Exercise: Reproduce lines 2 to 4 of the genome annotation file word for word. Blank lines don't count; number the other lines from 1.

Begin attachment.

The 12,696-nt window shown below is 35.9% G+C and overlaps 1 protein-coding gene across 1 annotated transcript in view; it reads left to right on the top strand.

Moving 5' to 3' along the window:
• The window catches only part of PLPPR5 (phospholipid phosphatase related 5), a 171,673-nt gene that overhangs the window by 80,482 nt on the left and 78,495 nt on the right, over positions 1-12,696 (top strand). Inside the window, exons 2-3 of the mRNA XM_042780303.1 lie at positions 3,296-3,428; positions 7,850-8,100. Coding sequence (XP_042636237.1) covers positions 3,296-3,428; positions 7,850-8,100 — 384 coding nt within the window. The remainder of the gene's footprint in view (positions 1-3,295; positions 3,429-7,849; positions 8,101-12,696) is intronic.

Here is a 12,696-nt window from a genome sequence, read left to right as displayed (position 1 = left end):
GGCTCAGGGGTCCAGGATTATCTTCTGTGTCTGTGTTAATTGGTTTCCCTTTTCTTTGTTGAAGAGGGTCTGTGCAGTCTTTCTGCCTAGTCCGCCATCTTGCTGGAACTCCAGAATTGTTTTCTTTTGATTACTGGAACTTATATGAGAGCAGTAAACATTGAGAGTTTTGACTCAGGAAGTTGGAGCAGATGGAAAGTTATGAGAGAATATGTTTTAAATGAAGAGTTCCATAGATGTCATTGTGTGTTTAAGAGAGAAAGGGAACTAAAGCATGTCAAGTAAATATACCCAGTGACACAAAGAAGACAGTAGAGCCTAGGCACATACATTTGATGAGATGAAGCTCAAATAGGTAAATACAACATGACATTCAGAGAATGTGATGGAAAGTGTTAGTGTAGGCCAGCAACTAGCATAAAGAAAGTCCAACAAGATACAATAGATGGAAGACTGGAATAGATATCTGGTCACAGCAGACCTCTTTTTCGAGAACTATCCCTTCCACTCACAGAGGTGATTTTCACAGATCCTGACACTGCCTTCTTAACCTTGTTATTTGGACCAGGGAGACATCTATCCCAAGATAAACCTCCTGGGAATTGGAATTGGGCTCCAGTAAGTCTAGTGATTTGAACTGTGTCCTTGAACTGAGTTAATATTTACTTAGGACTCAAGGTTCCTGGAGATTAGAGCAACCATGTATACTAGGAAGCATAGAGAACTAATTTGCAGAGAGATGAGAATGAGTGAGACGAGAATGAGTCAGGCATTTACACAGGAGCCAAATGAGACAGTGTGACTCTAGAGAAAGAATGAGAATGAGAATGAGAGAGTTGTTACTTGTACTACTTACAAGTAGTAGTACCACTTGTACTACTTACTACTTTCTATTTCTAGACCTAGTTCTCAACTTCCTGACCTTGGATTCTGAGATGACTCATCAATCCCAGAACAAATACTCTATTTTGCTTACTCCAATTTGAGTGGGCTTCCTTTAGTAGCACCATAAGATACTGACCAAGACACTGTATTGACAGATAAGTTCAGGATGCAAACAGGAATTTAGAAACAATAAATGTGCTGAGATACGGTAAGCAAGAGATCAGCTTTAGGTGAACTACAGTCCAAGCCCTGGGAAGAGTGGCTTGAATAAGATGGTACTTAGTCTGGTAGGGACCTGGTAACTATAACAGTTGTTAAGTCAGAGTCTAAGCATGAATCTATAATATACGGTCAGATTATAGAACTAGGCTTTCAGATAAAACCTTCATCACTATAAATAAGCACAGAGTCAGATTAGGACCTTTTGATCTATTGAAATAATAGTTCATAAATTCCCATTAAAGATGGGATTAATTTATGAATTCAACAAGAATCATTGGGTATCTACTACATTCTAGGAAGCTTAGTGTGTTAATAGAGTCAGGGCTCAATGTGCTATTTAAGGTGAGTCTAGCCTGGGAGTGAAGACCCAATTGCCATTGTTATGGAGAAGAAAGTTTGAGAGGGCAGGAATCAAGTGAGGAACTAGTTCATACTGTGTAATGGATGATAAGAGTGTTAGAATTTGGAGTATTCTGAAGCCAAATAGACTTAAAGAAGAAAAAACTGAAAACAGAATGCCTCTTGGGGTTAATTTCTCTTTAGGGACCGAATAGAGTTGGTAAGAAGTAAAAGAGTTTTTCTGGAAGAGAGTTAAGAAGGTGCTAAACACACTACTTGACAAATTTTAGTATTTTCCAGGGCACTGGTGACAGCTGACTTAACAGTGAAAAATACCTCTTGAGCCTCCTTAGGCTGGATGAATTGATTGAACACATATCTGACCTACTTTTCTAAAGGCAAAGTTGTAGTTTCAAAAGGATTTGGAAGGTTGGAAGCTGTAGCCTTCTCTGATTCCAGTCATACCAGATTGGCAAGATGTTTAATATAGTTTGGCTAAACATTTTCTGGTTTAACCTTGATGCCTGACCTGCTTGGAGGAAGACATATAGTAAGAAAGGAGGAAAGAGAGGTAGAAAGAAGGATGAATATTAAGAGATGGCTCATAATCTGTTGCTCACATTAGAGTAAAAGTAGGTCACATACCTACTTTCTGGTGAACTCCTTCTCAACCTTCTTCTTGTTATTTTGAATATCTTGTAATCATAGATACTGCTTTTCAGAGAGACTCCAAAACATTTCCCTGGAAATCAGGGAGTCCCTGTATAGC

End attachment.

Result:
Moving 5' to 3' along the window:
• The window catches only part of PLPPR5 (phospholipid phosphatase related 5), a 171,673-nt gene that overhangs the window by 80,482 nt on the left and 78,495 nt on the right, over positions 1-12,696 (top strand). Inside the window, exons 2-3 of the mRNA XM_042780303.1 lie at positions 3,296-3,428; positions 7,850-8,100. Coding sequence (XP_042636237.1) covers positions 3,296-3,428; positions 7,850-8,100 — 384 coding nt within the window. The remainder of the gene's footprint in view (positions 1-3,295; positions 3,429-7,849; positions 8,101-12,696) is intronic.

Here is a 12,696-nt window from a genome sequence, read left to right as displayed (position 1 = left end):